And so to the end of the year and my end of year musical retrospectives. Over the next twelve days, I’ll be updating this post with one song each day, leading to my number one song of the year on Hogmanay. These are of course my picks; they might not be the biggest songs of the year, but they are the songs that I keep coming back to.
I’ll be updating this post and the playlist every day until we reach the number one pick
12. Una Canzone D’Amore Buttata Via, by Vasco Rossi
Let’s start the 2021×12 countdown with something classically Italian (and have looked through my final list, it’s very international, but Italy is going to feature a lot more than Sweden).
Vasco Rossi’s ‘A Love Song Thrown Away’ was released on the first of January, debuted at the top of the Italian charts some seven years after Rossi’s last visit to the top. It’s such a world-weary voice with a haunting song of loss that brings in just enough lightness at the end to lift the mood and see the way forward. The video, with Rossi standing in an utterly empty Piazza Maggiore in Bologna just adds to the atmosphere. And who hasn’t indulged in a little bit of air guitar when nobody is watching?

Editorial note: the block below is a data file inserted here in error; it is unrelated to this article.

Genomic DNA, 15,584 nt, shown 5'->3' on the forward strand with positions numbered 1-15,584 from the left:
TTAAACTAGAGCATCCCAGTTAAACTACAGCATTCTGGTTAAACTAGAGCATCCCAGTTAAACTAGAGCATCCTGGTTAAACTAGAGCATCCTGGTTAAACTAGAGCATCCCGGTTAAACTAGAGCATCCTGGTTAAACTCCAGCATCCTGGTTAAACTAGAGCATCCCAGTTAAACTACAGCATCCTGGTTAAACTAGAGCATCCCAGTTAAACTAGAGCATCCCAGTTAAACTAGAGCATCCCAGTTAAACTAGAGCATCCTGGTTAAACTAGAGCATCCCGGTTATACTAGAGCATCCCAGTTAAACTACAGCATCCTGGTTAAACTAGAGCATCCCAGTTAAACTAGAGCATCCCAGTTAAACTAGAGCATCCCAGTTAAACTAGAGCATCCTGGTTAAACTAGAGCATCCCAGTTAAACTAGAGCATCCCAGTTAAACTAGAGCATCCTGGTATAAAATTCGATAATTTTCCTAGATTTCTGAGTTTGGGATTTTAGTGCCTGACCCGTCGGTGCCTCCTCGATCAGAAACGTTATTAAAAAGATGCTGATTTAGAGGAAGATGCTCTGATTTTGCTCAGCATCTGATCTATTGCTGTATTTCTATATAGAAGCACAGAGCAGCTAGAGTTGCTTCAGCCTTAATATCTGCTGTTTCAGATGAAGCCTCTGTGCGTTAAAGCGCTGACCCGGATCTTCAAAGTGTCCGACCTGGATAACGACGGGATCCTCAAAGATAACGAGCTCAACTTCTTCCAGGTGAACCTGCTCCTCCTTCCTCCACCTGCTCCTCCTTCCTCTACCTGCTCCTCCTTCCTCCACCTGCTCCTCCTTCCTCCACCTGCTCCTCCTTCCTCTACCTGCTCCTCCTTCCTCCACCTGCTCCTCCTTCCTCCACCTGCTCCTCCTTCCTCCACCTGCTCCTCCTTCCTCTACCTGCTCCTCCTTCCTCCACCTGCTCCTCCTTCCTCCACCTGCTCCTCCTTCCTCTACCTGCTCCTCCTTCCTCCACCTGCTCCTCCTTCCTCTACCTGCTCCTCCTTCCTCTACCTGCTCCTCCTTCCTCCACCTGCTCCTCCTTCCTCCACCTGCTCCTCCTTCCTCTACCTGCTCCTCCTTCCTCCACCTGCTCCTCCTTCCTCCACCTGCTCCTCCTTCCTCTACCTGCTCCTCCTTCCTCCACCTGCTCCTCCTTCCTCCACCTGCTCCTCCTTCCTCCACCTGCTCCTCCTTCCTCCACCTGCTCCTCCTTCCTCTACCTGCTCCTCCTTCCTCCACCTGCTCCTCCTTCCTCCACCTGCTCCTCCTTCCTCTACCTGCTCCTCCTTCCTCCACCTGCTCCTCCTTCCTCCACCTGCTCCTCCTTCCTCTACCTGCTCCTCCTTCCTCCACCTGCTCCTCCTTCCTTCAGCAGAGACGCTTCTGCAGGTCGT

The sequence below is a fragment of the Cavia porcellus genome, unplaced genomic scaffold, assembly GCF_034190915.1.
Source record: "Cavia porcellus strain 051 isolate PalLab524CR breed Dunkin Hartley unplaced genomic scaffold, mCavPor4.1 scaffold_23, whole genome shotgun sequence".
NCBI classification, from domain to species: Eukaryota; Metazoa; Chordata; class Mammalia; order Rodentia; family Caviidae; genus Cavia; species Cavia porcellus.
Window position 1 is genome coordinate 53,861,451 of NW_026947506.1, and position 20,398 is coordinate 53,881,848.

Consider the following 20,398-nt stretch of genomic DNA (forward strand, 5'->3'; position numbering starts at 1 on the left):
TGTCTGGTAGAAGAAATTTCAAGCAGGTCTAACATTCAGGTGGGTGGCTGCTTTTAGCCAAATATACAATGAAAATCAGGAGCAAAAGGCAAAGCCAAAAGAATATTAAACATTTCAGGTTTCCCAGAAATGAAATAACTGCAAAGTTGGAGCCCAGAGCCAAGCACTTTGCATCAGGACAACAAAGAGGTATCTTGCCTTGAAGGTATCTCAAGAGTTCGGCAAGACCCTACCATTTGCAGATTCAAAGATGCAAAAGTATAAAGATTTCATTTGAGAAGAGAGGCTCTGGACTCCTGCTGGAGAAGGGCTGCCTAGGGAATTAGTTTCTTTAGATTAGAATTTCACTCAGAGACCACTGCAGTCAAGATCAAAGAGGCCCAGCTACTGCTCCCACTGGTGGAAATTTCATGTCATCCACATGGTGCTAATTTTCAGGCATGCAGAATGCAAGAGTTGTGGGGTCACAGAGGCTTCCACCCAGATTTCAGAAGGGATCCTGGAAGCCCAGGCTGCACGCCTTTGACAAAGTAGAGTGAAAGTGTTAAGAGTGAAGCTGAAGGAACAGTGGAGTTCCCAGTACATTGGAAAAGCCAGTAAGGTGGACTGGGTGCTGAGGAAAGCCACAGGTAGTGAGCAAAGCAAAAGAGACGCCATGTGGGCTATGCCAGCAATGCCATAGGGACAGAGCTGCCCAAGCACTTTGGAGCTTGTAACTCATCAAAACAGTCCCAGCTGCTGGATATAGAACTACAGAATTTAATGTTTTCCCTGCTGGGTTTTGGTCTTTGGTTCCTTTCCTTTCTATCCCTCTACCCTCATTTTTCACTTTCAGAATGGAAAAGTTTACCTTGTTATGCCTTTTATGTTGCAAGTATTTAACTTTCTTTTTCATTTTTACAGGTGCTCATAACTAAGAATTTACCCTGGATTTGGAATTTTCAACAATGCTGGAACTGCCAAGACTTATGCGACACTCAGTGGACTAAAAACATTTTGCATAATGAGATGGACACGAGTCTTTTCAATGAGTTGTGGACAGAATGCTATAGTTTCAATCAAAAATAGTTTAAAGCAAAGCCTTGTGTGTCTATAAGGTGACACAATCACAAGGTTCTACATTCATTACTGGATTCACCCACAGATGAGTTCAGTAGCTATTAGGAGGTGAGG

11. Ben Vardim, by Fatma Turgut
Long ago, I played the track ‘Mey’, by Turkish band Model on an almost continuous loop. As luck would have it, I found the band pretty much as the band decided to split up. Fast forward to this year; I find the former lead singer Fatma Turgut is pursuing a solo career with a nice back catalogue to explore.
And then there’s this year’s release of ‘Ben Vard?m’. It twists and turns around the Turkish lyrics, there’s a smoky sway driving the song, and orchestral strings complementing the classical guitar. This is a song of pauses, rather than pace, with different layers driving the emotion rather than any one instrument building the intensity.
10. Sul Finale, by Ultimo